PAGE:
It should be stressed that a copy of the Resolution dated June 15, 2010 was mailed to Layug at his stated address at #70 Dr. Pilapil Street, Barangay San Miguel, Pasig City, which however was returned to sender (COMELEC) after three attempts due to insufficiency of said address, as evidenced by certified true copies of the registry return receipt[25], as well as the envelope4 containing the Resolution; the Letter[27]of Pasig City Central Post Office Postmaster VI Erlina M. Pecante; the Certification[28] dated November 2, 2010 of the Postmaster of Pasig City Post Office; and the Affidavit of Service[29] of COMELEC Bailiff Arturo F. Forel dated August 13, 2010. Consequently, the COMELEC deemed Layug to have received a copy of the Resolution on June 23, 2010, the date the postmaster made his first attempt to serve it. There being no motion for reconsideration filed, the COMELEC issued an Order[30] on July 26, 2010 declaring the Resolution final and executory, which thereafter became the basis for the issuance of the assailed COMELEC En Banc’s NBC Resolution[31] No. 10-034 dated July 30, 2010.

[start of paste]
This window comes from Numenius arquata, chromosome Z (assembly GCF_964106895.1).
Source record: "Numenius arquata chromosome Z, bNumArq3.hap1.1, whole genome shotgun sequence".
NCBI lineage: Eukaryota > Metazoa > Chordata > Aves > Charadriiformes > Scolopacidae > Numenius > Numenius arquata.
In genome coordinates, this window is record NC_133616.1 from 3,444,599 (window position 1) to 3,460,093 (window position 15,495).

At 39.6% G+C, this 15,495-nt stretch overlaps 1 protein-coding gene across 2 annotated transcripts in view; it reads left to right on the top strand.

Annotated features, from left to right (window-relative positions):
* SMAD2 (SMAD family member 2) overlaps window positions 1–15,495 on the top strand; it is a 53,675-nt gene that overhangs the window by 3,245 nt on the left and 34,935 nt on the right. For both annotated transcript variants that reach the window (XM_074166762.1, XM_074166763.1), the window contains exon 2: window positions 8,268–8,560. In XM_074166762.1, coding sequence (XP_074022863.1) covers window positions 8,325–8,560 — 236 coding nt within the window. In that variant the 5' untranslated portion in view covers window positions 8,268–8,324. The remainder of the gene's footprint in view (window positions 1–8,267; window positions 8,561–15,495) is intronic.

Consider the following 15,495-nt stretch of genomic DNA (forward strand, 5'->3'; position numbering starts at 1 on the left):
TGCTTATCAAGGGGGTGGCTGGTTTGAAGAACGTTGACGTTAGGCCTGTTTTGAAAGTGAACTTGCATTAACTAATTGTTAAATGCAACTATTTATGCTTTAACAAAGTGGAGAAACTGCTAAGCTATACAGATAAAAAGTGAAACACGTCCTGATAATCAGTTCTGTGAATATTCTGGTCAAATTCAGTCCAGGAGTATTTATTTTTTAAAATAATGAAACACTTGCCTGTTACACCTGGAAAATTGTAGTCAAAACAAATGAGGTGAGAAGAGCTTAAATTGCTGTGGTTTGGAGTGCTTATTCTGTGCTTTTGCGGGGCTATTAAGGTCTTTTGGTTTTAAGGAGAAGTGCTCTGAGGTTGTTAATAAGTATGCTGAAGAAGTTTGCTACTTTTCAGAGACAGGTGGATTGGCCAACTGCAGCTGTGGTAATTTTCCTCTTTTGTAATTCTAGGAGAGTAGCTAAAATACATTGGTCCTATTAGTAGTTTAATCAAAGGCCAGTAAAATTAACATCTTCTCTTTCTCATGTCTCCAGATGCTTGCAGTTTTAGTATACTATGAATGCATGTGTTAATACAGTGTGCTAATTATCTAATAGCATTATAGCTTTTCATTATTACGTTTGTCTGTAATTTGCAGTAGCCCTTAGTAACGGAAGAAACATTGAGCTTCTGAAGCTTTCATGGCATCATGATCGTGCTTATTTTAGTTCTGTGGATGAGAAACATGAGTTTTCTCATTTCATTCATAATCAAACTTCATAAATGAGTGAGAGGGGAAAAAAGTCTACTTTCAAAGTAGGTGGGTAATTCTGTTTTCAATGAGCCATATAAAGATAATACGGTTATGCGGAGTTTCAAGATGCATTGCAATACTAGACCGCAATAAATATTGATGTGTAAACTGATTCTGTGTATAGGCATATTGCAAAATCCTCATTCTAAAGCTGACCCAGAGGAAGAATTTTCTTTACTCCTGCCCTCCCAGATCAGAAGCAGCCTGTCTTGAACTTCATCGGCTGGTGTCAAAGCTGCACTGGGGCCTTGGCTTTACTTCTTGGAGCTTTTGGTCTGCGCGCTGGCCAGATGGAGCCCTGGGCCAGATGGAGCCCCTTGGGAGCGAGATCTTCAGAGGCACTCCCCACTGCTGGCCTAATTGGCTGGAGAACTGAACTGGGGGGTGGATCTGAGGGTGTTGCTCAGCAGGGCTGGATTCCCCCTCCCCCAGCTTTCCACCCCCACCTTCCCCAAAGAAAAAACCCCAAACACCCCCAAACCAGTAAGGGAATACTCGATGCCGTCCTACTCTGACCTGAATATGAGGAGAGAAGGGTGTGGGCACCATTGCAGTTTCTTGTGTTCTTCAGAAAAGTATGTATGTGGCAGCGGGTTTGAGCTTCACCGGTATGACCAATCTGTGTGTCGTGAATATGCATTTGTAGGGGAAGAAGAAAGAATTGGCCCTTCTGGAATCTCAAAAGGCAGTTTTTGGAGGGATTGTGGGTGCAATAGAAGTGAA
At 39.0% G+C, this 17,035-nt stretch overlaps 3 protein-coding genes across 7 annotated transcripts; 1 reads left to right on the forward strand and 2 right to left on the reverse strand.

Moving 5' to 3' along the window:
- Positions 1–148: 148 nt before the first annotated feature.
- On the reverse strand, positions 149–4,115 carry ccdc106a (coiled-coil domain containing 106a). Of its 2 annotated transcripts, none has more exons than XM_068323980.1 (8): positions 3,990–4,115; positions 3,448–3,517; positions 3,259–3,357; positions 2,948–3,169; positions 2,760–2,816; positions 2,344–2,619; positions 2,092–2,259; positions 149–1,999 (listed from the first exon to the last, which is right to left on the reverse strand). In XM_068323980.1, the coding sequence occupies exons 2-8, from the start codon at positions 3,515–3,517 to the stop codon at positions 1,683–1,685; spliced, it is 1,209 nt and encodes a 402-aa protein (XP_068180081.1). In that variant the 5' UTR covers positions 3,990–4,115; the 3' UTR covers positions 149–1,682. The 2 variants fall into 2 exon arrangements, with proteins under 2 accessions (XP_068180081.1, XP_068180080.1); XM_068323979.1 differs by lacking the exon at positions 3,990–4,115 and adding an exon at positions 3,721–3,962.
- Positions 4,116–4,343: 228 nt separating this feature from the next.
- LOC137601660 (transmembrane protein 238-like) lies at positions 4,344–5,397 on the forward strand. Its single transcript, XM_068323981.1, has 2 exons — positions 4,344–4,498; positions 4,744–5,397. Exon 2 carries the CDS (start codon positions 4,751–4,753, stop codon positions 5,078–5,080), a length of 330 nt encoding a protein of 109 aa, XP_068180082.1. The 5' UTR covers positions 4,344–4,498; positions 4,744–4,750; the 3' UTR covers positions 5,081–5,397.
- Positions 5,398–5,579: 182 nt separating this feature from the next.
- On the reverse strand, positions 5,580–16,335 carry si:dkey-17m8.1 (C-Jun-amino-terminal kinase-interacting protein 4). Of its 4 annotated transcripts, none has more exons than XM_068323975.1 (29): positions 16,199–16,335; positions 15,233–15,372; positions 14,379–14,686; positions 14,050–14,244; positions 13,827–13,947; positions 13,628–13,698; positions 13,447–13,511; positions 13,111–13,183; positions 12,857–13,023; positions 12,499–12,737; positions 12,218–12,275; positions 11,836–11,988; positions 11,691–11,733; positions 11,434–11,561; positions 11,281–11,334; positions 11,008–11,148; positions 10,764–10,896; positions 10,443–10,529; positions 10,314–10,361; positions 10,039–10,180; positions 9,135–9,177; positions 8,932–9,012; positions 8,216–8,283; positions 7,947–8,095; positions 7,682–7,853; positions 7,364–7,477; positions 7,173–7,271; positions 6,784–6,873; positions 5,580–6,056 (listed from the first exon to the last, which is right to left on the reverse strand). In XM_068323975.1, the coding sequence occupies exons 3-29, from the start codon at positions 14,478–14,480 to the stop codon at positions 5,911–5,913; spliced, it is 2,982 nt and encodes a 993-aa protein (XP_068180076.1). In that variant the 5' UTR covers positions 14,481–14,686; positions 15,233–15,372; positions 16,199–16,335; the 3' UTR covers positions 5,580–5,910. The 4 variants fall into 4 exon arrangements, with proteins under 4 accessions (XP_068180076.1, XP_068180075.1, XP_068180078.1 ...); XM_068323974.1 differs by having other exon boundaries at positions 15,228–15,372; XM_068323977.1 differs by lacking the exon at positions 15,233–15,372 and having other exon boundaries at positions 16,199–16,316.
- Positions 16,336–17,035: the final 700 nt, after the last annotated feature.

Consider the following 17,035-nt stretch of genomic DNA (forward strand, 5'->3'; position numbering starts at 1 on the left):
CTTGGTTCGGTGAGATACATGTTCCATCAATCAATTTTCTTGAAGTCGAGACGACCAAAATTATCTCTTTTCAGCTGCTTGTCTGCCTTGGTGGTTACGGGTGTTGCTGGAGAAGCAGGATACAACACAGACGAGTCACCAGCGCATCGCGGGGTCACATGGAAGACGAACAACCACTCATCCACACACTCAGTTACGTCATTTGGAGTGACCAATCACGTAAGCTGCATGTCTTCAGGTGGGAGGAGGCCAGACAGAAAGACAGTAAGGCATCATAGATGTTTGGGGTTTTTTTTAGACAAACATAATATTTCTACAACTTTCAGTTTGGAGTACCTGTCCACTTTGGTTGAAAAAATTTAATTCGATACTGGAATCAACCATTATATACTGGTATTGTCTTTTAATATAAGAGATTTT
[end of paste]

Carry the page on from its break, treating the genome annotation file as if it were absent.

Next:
From the fact alone that the address which Layug furnished the COMELEC was incorrect, his pretensions regarding the validity of the proceedings and promulgation of the Resolution dated June 15, 2010 for being in violation of his constitutional right to due process are doomed to fail.[32] His refusal to rectify the error despite knowledge thereof impels Us to conclude that he deliberately stated an inexistent address with the end in view of delaying the proceedings upon the plea of lack of due process. As the COMELEC aptly pointed out, Layug contemptuously made a mockery of election laws and procedure by appearing before the Commission by himself or by different counsels when he wants to, and giving a fictitious address to ensure that he does not receive mails addressed to him.[33] He cannot thus be allowed to profit from his own wrongdoing. To rule otherwise, considering the circumstances in the instant case, would place the date of receipt of pleadings, judgments and processes within Layug's power to determine at his pleasure. This, We cannot countenance.